Commercial truck drivers in Connecticut and the rest of the United States may soon be able to drive longer without having to stop to rest, as the Department of Transportation intends to relax its regulations. This change is something that has been pursued by the trucking industry for some time. However, safety advocates advise that such a move will result in weakened regulations and the occurrences of safety hazards from sleep-deprived truck drivers.
Long-haul truck drivers are currently restricted to driving no more than 11 hours during a 14-hour on-duty work period. The drivers are required to have 10 uninterrupted off-duty hours before their on-duty time period starts again. Drivers who will be driving for over eight hours must have a 30-minute break before the end of the eight hours.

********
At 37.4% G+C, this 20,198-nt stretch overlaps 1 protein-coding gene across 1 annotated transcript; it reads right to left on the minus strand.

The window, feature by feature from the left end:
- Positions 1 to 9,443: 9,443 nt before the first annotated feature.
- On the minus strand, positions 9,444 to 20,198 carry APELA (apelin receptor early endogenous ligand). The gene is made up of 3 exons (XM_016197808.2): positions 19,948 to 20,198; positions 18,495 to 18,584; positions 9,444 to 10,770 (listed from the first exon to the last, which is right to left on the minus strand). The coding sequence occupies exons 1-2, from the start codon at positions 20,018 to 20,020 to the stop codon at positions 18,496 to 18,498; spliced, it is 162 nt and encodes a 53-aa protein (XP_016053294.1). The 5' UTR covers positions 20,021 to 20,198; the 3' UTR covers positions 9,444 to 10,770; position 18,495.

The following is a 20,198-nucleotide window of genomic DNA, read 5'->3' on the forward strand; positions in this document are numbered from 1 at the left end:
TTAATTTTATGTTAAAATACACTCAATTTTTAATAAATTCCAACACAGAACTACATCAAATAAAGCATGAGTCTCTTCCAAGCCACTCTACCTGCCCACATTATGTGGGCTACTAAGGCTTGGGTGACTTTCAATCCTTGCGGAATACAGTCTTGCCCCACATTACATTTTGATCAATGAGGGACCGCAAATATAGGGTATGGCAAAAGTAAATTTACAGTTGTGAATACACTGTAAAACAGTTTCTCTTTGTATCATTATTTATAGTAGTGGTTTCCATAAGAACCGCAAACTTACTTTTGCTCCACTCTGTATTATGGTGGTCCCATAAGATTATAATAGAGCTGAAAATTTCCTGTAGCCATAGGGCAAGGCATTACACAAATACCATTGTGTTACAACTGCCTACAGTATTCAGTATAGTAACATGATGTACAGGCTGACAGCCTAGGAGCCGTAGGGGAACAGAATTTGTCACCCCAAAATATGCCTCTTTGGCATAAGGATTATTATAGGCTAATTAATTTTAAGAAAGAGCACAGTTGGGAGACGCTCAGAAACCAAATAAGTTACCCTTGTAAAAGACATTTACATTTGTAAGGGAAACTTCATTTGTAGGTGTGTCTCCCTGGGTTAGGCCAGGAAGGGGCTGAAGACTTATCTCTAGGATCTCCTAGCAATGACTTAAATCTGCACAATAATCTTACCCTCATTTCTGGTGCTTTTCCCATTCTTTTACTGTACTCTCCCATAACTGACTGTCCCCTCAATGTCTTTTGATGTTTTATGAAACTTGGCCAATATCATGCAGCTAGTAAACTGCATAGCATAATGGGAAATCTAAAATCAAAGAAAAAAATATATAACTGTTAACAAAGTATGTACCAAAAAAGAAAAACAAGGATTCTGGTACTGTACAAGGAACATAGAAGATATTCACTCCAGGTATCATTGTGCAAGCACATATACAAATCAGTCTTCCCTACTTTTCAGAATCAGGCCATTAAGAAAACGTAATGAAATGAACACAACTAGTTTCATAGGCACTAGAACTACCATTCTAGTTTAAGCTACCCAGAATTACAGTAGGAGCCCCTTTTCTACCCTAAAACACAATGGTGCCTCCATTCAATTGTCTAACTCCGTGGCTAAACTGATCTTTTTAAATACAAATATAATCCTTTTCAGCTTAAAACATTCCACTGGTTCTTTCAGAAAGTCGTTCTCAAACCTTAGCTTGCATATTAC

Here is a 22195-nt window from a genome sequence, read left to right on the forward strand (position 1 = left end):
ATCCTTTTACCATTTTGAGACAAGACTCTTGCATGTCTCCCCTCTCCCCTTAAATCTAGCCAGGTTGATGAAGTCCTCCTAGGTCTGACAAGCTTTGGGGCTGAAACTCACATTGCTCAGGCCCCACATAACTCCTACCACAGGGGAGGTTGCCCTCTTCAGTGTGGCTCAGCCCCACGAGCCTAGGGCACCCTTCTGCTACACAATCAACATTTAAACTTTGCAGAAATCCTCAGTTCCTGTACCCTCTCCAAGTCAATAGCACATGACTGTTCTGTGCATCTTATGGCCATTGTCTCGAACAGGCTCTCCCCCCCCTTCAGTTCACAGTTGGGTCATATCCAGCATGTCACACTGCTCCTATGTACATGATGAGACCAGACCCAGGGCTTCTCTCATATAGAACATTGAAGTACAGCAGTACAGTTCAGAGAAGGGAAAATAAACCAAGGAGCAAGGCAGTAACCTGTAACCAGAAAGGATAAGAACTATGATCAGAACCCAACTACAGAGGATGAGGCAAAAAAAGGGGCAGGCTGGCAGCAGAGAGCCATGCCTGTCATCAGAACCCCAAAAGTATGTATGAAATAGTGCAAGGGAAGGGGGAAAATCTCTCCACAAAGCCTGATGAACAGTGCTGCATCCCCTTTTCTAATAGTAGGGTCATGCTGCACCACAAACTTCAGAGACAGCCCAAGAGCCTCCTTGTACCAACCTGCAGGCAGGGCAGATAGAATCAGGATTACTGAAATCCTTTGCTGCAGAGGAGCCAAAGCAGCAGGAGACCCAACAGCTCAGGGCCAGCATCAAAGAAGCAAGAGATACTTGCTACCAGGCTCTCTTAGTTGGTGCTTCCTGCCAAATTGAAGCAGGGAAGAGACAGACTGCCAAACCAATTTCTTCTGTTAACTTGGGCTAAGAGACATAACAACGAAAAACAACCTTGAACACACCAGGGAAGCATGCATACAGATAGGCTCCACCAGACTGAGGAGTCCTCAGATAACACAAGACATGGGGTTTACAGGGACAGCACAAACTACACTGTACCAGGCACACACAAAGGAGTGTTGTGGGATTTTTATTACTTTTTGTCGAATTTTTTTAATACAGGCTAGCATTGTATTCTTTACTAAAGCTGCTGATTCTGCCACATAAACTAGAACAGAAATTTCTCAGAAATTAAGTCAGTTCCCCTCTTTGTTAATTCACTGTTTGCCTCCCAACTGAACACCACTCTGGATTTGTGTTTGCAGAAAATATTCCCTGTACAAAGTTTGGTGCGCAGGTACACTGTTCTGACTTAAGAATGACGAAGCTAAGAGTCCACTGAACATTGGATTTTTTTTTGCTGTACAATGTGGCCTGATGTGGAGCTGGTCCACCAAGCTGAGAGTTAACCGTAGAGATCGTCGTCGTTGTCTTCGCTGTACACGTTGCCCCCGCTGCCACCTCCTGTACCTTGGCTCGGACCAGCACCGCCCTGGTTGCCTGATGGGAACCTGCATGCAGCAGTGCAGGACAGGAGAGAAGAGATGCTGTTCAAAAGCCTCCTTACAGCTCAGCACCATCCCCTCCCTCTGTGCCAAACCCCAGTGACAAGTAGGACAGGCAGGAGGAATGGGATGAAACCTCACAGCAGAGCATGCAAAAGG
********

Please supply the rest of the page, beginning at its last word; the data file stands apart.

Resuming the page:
Truck drivers who do not adhere to the federal regulations can be placed out of service for at least a day. Because the majority of drivers are compensated for each mile they drive, not being permitted to drive can have a negative impact on their income.
According to government data, the number of fatal motor vehicle accidents in which trucks weighing up to 80,000 pounds were a factor has risen. A report released by the Federal Motor Carrier and Safety Administration states that there were 4,237 deadly large truck accidents in 2017, along with 344,000 non-fatal crashes that resulted in accidents. The number represents a 10 percent jump from 2016.
A personal injury attorney may work to hold the negligent parties responsible for truck accidents that resulted in injuries or death. Truck drivers who operated large trucks while fatigued might be sued for 18-wheeler accidents and head-on collisions that resulted in permanent disabilities, head trauma and pain and suffering. Lawsuits may also be filed against negligent truck companies.